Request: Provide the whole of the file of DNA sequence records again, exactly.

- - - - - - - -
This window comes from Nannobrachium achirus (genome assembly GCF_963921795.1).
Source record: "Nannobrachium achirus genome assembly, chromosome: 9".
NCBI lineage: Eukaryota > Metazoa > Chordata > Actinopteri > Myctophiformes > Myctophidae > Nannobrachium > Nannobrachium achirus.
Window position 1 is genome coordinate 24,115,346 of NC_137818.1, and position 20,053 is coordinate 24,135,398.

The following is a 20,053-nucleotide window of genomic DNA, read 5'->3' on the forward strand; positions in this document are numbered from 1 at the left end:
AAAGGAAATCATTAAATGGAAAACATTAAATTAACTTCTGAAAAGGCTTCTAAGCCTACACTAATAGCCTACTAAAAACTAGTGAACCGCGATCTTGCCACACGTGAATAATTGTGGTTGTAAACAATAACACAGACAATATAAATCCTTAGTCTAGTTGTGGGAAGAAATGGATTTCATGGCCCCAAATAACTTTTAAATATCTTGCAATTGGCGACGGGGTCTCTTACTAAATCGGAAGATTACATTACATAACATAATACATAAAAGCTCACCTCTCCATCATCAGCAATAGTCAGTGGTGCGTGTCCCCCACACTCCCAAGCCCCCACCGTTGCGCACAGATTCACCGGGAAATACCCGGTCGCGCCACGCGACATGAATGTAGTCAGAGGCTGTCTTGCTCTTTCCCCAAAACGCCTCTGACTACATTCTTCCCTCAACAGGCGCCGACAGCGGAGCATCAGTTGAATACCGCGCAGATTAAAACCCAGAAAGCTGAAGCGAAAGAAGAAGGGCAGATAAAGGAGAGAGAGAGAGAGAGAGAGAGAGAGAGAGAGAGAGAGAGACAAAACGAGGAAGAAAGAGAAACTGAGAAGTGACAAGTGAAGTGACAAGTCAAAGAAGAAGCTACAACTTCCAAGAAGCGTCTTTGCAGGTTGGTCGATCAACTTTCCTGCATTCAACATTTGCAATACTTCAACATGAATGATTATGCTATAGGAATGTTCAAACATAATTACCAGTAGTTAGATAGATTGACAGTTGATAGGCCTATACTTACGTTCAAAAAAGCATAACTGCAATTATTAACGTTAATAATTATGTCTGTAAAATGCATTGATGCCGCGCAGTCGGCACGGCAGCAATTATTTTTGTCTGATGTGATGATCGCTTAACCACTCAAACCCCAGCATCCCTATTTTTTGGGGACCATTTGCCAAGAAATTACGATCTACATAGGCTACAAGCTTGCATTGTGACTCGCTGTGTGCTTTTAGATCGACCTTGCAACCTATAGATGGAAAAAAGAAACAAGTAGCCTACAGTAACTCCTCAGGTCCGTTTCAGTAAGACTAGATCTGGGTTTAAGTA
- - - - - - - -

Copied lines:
This window comes from Nannobrachium achirus (genome assembly GCF_963921795.1).
Source record: "Nannobrachium achirus genome assembly, chromosome: 9".
NCBI lineage: Eukaryota > Metazoa > Chordata > Actinopteri > Myctophiformes > Myctophidae > Nannobrachium > Nannobrachium achirus.
Window position 1 is genome coordinate 24,115,346 of NC_137818.1, and position 20,053 is coordinate 24,135,398.

The following is a 20,053-nucleotide window of genomic DNA, read 5'->3' on the forward strand; positions in this document are numbered from 1 at the left end:
AAAGGAAATCATTAAATGGAAAACATTAAATTAACTTCTGAAAAGGCTTCTAAGCCTACACTAATAGCCTACTAAAAACTAGTGAACCGCGATCTTGCCACACGTGAATAATTGTGGTTGTAAACAATAACACAGACAATATAAATCCTTAGTCTAGTTGTGGGAAGAAATGGATTTCATGGCCCCAAATAACTTTTAAATATCTTGCAATTGGCGACGGGGTCTCTTACTAAATCGGAAGATTACATTACATAACATAATACATAAAAGCTCACCTCTCCATCATCAGCAATAGTCAGTGGTGCGTGTCCCCCACACTCCCAAGCCCCCACCGTTGCGCACAGATTCACCGGGAAATACCCGGTCGCGCCACGCGACATGAATGTAGTCAGAGGCTGTCTTGCTCTTTCCCCAAAACGCCTCTGACTACATTCTTCCCTCAACAGGCGCCGACAGCGGAGCATCAGTTGAATACCGCGCAGATTAAAACCCAGAAAGCTGAAGCGAAAGAAGAAGGGCAGATAAAGGAGAGAGAGAGAGAGAGAGAGAGAGAGAGAGAGAGAGAGAGACAAAACGAGGAAGAAAGAGAAACTGAGAAGTGACAAGTGAAGTGACAAGTCAAAGAAGAAGCTACAACTTCCAAGAAGCGTCTTTGCAGGTTGGTCGATCAACTTTCCTGCATTCAACATTTGCAATACTTCAACATGAATGATTATGCTATAGGAATGTTCAAACATAATTACCAGTAGTTAGATAGATTGACAGTTGATAGGCCTATACTTACGTTCAAAAAAGCATAACTGCAATTATTAACGTTAATAATTATGTCTGTAAAATGCATTGATGCCGCGCAGTCGGCACGGCAGCAATTATTTTTGTCTGATGTGATGATCGCTTAACCACTCAAACCCCAGCATCCCTATTTTTTGGGGACCATTTGCCAAGAAATTACGATCTACATAGGCTACAAGCTTGCATTGTGACTCGCTGTGTGCTTTTAGATCGACCTTGCAACCTATAGATGGAAAAAAGAAACAAGTAGCCTACAGTAACTCCTCAGGTCCGTTTCAGTAAGACTAGATCTGGGTTTAAGTA